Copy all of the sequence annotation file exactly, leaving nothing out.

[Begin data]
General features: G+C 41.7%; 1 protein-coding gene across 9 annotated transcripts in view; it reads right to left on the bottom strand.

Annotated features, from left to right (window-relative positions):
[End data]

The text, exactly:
General features: G+C 41.7%; 1 protein-coding gene across 9 annotated transcripts in view; it reads right to left on the bottom strand.

Annotated features, from left to right (window-relative positions):